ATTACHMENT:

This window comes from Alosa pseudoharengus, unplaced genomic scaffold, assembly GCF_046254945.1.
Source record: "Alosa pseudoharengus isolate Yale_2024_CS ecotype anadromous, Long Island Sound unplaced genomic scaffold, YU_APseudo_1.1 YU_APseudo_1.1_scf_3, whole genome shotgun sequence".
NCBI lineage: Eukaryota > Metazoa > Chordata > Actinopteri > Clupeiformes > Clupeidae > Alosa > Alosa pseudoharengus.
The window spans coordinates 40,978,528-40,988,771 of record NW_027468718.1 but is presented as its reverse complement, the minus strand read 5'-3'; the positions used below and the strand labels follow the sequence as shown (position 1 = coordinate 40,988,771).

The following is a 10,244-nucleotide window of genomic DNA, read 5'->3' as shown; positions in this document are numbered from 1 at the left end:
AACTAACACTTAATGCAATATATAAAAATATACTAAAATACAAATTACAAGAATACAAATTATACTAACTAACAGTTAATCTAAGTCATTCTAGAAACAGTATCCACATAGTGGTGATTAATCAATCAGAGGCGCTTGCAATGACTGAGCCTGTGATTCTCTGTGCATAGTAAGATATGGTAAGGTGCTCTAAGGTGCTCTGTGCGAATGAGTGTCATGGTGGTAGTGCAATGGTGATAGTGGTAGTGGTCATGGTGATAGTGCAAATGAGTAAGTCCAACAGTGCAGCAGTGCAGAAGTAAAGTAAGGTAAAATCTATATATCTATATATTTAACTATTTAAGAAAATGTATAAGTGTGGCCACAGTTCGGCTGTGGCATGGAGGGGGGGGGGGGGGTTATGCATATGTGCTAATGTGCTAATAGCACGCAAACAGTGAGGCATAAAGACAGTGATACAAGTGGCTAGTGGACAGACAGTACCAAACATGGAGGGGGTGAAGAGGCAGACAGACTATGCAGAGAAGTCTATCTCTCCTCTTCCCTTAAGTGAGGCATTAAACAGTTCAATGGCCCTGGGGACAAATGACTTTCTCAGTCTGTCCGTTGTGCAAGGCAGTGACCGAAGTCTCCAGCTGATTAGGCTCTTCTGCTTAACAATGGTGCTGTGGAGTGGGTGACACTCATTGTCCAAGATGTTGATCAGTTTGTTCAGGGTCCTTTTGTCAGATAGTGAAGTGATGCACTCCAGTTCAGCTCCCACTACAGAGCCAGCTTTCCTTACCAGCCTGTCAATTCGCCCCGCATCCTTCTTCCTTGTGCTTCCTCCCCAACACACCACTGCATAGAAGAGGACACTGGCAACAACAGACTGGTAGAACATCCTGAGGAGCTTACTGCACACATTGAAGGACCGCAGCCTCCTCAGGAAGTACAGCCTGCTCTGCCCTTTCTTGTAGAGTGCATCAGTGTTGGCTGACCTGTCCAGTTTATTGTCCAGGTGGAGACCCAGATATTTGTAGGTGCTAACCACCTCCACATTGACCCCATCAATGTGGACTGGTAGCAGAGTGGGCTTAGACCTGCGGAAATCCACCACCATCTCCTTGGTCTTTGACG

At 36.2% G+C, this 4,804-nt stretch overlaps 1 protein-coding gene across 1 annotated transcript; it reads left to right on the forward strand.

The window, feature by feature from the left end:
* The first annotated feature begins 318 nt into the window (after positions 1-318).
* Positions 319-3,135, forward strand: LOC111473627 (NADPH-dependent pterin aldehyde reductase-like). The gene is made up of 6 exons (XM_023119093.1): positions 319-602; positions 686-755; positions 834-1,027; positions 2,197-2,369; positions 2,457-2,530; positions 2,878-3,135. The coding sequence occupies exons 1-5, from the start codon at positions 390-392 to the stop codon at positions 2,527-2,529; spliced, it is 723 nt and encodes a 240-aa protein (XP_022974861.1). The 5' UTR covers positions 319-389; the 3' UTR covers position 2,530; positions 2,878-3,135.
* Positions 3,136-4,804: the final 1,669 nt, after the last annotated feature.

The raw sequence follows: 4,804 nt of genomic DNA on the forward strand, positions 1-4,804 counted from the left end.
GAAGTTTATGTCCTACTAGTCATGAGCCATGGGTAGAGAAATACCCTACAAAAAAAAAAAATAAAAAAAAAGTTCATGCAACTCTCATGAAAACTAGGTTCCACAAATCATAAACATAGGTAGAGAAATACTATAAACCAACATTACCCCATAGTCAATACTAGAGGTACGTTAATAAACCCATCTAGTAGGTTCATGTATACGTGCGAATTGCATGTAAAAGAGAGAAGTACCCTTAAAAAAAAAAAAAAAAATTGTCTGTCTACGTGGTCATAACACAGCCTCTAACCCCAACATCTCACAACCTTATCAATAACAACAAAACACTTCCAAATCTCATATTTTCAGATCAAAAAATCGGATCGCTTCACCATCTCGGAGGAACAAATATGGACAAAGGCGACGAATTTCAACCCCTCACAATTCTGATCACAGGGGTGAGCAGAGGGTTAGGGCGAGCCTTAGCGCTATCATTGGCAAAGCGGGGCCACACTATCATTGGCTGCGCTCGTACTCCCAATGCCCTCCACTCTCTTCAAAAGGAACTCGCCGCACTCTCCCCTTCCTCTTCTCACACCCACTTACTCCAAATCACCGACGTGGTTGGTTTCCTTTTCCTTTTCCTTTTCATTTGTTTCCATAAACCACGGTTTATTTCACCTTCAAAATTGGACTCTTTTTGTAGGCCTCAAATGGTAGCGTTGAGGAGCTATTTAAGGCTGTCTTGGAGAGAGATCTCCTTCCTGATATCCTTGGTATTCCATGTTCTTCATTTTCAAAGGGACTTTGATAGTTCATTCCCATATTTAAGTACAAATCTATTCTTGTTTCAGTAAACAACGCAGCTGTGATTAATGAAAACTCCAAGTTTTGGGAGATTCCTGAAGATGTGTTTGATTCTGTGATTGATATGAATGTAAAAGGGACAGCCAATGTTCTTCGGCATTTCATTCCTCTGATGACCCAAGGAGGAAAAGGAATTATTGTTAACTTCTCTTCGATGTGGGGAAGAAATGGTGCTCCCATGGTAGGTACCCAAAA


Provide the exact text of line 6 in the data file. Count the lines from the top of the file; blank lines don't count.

AACTAACACTTAATGCAATATATAAAAATATACTAAAATACAAATTACAAGAATACAAATTATACTAACTAACAGTTAATCTAAGTCATTCTAGAAACAGTATCCACATAGTGGTGATTAATCAATCAGAGGCGCTTGCAATGACTGAGCCTGTGATTCTCTGTGCATAGTAAGATATGGTAAGGTGCTCTAAGGTGCTCTGTGCGAATGAGTGTCATGGTGGTAGTGCAATGGTGATAGTGGTAGTGGTCATGGTGATAGTGCAAATGAGTAAGTCCAACAGTGCAGCAGTGCAGAAGTAAAGTAAGGTAAAATCTATATATCTATATATTTAACTATTTAAGAAAATGTATAAGTGTGGCCACAGTTCGGCTGTGGCATGGAGGGGGGGGGGGGGGTTATGCATATGTGCTAATGTGCTAATAGCACGCAAACAGTGAGGCATAAAGACAGTGATACAAGTGGCTAGTGGACAGACAGTACCAAACATGGAGGGGGTGAAGAGGCAGACAGACTATGCAGAGAAGTCTATCTCTCCTCTTCCCTTAAGTGAGGCATTAAACAGTTCAATGGCCCTGGGGACAAATGACTTTCTCAGTCTGTCCGTTGTGCAAGGCAGTGACCGAAGTCTCCAGCTGATTAGGCTCTTCTGCTTAACAATGGTGCTGTGGAGTGGGTGACACTCATTGTCCAAGATGTTGATCAGTTTGTTCAGGGTCCTTTTGTCAGATAGTGAAGTGATGCACTCCAGTTCAGCTCCCACTACAGAGCCAGCTTTCCTTACCAGCCTGTCAATTCGCCCCGCATCCTTCTTCCTTGTGCTTCCTCCCCAACACACCACTGCATAGAAGAGGACACTGGCAACAACAGACTGGTAGAACATCCTGAGGAGCTTACTGCACACATTGAAGGACCGCAGCCTCCTCAGGAAGTACAGCCTGCTCTGCCCTTTCTTGTAGAGTGCATCAGTGTTGGCTGACCTGTCCAGTTTATTGTCCAGGTGGAGACCCAGATATTTGTAGGTGCTAACCACCTCCACATTGACCCCATCAATGTGGACTGGTAGCAGAGTGGGCTTAGACCTGCGGAAATCCACCACCATCTCCTTGGTCTTTGACG